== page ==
Big Spaceship: The most important thing to recognize is that no experience exists independently anymore, and also that people consume information in different ways depending on the channel. Consumers don’t just attend an event, or watch a commercial, or see a social post — they experience a combination of all of these, and often simultaneously. This means that the opportunity to reach consumers across multiple touchpoints is ever-present; this also means that consistency across all those channels is that much more important. Brands need to first understand how consumers use each channel and then develop content that enhances those experiences. Understanding that a commercial is not necessarily what consumers want to watch on YouTube or that an above-the-line product ad might not work well on Instagram, but still being able to tell a consistent brand story across all channels is key.
Digital Kitchen: The core of good experiential projects is context. Understand your audience and what they are trying to do and create content and experiences that enhance that goal rather than interrupt it. By connecting your brand to something that the audience loves and helping them to enjoy or experience it better, you connect your brand to something they love.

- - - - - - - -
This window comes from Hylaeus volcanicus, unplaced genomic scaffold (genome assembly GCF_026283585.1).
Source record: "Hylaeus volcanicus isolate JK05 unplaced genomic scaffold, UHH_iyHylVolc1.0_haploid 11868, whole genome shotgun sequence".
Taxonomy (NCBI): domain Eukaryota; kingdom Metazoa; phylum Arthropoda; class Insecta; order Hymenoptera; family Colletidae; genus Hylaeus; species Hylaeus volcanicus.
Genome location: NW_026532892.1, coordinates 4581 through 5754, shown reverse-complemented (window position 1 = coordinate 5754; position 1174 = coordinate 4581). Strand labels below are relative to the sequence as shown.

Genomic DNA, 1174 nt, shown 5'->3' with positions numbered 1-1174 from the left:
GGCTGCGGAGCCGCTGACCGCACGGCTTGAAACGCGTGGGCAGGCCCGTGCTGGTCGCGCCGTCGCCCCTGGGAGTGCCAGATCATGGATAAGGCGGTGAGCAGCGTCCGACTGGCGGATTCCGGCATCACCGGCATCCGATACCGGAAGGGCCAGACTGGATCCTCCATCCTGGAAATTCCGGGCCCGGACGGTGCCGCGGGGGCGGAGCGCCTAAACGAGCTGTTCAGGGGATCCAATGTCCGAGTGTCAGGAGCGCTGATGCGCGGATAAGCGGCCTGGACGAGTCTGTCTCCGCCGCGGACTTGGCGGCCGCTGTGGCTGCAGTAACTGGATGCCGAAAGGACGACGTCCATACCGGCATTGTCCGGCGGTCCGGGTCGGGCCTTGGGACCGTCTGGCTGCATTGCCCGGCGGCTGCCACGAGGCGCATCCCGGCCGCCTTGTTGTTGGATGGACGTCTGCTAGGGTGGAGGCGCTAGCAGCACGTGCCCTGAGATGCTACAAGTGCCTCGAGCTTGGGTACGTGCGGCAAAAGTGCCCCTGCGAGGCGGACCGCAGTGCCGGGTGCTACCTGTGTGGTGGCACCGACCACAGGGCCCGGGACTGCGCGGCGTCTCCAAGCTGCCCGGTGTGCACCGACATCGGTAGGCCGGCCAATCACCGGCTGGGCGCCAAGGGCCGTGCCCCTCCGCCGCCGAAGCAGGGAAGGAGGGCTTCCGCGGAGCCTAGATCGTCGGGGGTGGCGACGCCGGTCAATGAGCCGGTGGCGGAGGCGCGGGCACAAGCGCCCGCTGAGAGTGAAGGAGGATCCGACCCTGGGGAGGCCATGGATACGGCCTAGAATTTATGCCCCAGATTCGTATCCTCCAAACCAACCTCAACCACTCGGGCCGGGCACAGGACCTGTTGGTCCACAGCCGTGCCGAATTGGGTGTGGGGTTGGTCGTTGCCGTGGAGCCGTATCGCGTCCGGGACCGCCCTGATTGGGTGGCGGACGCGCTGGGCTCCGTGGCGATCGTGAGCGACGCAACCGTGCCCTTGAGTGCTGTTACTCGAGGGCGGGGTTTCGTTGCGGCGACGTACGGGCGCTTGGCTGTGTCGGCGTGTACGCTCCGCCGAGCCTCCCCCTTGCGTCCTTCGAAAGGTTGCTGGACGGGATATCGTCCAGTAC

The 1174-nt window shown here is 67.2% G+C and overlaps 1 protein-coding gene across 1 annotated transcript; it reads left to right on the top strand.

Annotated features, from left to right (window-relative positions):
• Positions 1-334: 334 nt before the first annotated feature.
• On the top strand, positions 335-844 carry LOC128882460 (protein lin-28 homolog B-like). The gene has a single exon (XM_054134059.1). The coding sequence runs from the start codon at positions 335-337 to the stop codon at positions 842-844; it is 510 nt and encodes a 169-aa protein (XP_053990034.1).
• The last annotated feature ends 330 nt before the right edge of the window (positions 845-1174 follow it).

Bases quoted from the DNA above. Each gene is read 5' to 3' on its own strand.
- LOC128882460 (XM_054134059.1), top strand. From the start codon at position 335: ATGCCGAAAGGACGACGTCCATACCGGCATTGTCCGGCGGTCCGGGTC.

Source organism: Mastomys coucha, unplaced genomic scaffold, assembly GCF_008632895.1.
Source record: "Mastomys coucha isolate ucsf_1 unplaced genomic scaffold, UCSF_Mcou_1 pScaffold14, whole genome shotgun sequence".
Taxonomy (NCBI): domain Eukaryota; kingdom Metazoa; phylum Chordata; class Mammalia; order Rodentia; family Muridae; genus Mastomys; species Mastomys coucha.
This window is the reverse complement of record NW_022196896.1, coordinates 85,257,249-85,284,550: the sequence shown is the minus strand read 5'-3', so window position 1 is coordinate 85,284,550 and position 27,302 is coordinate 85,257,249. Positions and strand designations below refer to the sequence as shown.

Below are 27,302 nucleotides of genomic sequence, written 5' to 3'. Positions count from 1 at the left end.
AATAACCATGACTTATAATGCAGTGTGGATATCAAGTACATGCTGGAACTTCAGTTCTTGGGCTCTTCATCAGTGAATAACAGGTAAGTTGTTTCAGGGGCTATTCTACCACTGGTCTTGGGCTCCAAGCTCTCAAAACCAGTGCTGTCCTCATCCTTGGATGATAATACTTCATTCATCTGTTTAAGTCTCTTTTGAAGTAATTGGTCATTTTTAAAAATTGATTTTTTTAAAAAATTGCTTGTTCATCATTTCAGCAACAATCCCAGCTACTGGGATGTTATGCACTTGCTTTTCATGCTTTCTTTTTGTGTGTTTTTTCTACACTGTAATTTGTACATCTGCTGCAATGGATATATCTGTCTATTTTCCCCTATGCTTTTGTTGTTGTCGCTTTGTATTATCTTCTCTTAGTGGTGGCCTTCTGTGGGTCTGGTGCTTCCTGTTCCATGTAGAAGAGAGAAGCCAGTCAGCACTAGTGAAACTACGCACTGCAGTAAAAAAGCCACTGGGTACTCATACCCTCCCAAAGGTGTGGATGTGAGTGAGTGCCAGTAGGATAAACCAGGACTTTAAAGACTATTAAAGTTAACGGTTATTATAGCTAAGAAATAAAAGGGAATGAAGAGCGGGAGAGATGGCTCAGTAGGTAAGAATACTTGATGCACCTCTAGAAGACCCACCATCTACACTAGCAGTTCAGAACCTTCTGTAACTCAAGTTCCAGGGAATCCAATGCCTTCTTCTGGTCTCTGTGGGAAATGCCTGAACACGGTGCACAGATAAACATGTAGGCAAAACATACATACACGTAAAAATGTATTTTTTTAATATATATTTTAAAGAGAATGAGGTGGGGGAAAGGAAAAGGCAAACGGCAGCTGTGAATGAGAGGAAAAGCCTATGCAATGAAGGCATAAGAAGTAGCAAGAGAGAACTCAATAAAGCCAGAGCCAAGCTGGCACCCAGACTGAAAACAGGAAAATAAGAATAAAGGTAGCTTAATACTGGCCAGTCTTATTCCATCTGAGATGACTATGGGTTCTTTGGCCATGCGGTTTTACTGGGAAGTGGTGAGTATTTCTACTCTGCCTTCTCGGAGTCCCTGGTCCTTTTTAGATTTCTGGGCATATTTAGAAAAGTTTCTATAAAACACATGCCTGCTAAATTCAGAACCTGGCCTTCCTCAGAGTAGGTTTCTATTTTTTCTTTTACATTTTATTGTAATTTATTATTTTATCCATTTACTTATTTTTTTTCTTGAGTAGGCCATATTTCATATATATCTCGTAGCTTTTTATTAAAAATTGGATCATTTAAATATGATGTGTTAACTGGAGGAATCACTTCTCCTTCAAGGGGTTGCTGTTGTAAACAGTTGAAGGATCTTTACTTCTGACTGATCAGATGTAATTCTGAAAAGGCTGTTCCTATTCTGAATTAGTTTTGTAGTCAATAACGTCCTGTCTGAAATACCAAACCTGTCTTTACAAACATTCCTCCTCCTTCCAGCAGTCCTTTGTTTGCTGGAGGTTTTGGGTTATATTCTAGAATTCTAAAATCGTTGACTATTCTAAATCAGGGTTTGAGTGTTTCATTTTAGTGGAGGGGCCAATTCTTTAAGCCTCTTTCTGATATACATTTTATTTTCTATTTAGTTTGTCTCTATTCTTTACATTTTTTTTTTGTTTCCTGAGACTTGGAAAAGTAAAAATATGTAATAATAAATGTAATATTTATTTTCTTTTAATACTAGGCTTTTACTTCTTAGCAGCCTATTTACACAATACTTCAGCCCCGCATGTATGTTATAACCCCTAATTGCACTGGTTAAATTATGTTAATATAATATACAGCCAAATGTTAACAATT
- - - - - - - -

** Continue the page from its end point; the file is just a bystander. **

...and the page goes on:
There is something to be said for spectacle, but without the heart and deep thinking behind it, it can too easily tip into a noise (e.g., Times Square). The more you can create content that connects at an emotional level, the more durable and lasting your content will be — spectacle needs to be refreshed often.
Create: Can you share a multi-screen digital experience you are proud of, and why?
INDG: The Marks & Spencer project we did a while ago is one of the purest examples of a multi-screen experience we produced. It was based on our product called Roombuilder. In-store, M&S sales assistants used iPads to build a customized room and then fill it with furniture available for purchase. Shoppers observed on a large screen as, step-by-step, their room was designed and furnished according to their taste and budget. After that, it was a simple step to just say, “Yes, I want all that.”